Lease Beat

Vornado Scoops Ground Lease at Art Deco Gem Swiss Center

Vornado Realty Trust has reportedly taken control of the ground lease at the landmarked 11-story Swiss Center at 608 Fifth Avenue, where the REIT is marketing 44,440 square feet of retail space across four of its floors.

Vornado took over RFR Realty’s mortgage on the property last March with an $8.5 million payment that RFR owed to another lender and signed the ground lease on the property with the family of the late Sarah Korein, which owns the land under the building, according to the New York Post.

608 Fifth Avenue

608 Fifth Avenue

The new lease runs through April 30, 2026, according to the Post, but the annual rate of the lease could not be confirmed by press time, as Vornado deferred calls placed by The Commercial Observer to a company spokesperson who did not return calls for comment in time for publication.

Messages left with executives at RFR were also not returned.

Marketing materials from Vornado’s website confirm that the company is marketing 44,440 square feet of retail space.  Retail tenants include Minamoto Kitchoan and Lacoste, which opened what was then its largest store at the building in late 2011, adding 1,000 square feet to its existing 5,000 square feet and infusing $10 million into the renovation project.

Neighborhood draws and retailers include Saks Fifth Avenue, Rockefeller Center, American Girl, Sephora, Banana Republic, Michael Kors, St. Patrick’s Cathedral, Faconnable, Ted Baker, Ann Taylor and Cole Haan.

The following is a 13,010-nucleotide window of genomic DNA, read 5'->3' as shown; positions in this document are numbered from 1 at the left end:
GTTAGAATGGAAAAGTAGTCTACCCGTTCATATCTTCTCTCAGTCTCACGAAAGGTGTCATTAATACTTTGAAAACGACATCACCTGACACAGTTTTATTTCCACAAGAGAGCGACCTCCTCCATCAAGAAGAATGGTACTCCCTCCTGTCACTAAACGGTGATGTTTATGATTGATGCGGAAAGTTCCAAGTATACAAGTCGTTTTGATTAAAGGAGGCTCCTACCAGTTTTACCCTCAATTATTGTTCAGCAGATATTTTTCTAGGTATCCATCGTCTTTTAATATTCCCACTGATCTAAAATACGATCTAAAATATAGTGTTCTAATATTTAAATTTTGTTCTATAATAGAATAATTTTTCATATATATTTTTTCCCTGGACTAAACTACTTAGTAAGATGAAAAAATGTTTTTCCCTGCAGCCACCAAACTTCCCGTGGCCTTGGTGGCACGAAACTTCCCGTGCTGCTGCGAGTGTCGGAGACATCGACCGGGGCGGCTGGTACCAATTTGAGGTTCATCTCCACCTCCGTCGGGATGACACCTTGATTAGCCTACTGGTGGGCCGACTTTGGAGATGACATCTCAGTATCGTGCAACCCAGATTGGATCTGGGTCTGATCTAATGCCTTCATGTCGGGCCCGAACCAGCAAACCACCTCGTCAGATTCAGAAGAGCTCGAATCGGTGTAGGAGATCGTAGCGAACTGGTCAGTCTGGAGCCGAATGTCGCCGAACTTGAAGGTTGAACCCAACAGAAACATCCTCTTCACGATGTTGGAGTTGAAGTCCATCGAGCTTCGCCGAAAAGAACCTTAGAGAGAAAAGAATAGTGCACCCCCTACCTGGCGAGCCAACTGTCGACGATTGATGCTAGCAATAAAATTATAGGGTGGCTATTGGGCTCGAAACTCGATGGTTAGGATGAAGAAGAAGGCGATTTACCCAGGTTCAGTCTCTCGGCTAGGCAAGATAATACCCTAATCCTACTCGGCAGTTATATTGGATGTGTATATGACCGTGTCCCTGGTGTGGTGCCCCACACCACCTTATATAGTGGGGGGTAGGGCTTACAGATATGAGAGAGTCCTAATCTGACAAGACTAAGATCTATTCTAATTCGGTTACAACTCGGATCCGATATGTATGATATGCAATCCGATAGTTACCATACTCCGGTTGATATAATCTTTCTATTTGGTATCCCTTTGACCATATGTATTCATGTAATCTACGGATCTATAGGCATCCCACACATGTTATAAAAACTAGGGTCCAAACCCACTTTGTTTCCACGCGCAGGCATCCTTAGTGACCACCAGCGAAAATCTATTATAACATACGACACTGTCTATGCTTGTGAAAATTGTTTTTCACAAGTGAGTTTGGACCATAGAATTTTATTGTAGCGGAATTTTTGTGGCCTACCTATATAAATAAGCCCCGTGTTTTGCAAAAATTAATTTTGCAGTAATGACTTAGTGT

Formerly known as the Goelet Building, the Art Deco 608 Fifth Avenue, positioned on the southwest corner at 49th Street, was built in 1931.

Designated an official city landmark in 1992, the building’s two wings with corner setbacks are articulated with two wide vertical green marble piers and joined by a taller, recessed mechanical penthouse, as described in thecityreview.com, while “the lobby spaces employ black and brown marbles in wide bands to contrast with green and silver ceilings and lustrous elevator doors and corner light grills.”

In his 2003 book “Streetscapes, Tales of Manhattan’s Significant Buildings and Landmarks,”author Christopher Gray called the building “one giant Art Moderne cigarette case of marble – dover white at the floor levels; verde antique green at the store levels; vertical stripes at the crown; and Yule Colorado golden at the door – all accented by aluminum trim.”

Update:  The Vornado spokesperson returned phone calls after this article was published.  She confirmed that the transaction occurred but declined to elaborate on further details.

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